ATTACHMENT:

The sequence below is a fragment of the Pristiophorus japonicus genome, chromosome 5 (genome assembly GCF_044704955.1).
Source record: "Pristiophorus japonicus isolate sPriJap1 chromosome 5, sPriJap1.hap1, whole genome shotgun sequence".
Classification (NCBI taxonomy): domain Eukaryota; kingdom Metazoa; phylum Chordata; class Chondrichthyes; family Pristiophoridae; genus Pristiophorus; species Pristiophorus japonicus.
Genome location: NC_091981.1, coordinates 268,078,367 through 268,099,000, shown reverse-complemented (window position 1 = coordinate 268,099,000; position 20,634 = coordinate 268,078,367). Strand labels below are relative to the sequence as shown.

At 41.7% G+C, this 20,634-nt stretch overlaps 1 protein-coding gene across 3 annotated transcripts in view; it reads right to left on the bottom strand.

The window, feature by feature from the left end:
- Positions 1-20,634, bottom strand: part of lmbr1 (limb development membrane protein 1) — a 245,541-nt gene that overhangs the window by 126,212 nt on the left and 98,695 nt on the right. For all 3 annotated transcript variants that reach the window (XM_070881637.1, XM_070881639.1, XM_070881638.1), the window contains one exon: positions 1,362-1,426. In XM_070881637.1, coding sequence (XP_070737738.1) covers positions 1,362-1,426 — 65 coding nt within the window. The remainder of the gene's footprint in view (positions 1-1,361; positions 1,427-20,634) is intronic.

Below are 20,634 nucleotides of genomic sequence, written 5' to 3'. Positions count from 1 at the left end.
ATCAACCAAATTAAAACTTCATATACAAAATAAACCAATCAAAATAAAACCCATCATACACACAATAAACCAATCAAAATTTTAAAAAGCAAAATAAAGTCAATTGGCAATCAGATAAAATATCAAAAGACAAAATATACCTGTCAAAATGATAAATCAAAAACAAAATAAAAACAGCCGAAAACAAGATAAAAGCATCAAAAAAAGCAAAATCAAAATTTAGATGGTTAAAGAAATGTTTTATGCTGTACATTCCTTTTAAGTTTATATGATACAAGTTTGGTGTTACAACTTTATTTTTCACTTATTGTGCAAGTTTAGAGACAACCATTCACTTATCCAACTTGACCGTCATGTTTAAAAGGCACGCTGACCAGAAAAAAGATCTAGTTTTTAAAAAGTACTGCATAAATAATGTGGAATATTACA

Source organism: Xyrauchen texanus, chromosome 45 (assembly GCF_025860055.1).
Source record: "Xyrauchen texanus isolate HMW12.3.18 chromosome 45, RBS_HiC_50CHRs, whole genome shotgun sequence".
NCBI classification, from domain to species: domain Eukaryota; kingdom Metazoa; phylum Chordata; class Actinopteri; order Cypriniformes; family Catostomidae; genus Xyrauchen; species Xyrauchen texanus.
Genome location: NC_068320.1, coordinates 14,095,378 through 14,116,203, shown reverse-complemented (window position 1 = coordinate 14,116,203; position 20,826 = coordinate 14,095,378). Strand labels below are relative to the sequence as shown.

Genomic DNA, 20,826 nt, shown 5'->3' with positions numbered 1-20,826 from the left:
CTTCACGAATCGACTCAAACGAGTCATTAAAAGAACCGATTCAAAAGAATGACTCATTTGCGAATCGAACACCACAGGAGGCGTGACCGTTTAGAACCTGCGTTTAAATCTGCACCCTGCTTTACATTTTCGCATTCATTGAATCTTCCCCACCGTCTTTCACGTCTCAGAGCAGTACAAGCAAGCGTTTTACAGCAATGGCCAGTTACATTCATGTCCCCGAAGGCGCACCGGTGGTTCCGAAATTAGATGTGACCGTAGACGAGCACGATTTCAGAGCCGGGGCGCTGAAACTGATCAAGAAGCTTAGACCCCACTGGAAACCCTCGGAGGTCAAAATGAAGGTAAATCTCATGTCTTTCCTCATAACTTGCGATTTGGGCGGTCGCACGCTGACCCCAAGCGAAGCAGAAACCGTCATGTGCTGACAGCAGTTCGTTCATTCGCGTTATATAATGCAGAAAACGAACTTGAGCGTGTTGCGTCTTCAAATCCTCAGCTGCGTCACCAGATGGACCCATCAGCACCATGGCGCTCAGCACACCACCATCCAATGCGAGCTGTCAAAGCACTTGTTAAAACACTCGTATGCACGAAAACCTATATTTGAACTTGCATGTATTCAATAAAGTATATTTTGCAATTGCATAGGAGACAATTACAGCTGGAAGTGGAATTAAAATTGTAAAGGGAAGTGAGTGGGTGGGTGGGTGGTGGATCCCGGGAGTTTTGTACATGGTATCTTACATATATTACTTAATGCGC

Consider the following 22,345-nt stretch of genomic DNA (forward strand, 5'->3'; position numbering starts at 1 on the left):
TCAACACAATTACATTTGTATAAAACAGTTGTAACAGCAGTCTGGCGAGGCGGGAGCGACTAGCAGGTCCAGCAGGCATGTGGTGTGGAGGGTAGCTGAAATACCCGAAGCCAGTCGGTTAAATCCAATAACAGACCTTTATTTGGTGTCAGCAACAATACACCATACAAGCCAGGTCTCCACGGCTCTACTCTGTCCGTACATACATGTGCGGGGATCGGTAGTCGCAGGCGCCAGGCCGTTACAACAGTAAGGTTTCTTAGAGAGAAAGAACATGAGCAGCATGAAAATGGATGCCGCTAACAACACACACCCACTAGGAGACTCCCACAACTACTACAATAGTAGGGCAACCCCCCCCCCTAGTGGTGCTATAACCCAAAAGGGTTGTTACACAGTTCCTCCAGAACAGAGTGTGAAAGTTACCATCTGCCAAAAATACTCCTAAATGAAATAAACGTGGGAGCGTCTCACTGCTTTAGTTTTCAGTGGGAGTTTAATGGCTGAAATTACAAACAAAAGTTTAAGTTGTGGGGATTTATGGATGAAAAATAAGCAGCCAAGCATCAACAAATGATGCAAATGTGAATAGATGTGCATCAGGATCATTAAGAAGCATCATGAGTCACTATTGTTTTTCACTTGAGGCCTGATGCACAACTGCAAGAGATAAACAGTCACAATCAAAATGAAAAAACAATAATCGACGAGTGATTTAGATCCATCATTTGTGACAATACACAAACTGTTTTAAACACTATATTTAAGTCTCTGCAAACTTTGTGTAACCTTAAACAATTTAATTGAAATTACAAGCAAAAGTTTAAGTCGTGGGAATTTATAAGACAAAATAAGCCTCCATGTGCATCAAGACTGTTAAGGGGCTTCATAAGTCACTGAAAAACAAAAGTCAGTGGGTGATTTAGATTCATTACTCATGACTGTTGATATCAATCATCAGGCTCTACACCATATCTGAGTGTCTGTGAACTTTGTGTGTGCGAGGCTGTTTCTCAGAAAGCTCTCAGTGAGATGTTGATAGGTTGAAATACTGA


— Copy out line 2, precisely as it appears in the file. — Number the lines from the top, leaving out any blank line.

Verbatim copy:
Source record: "Pristiophorus japonicus isolate sPriJap1 chromosome 5, sPriJap1.hap1, whole genome shotgun sequence".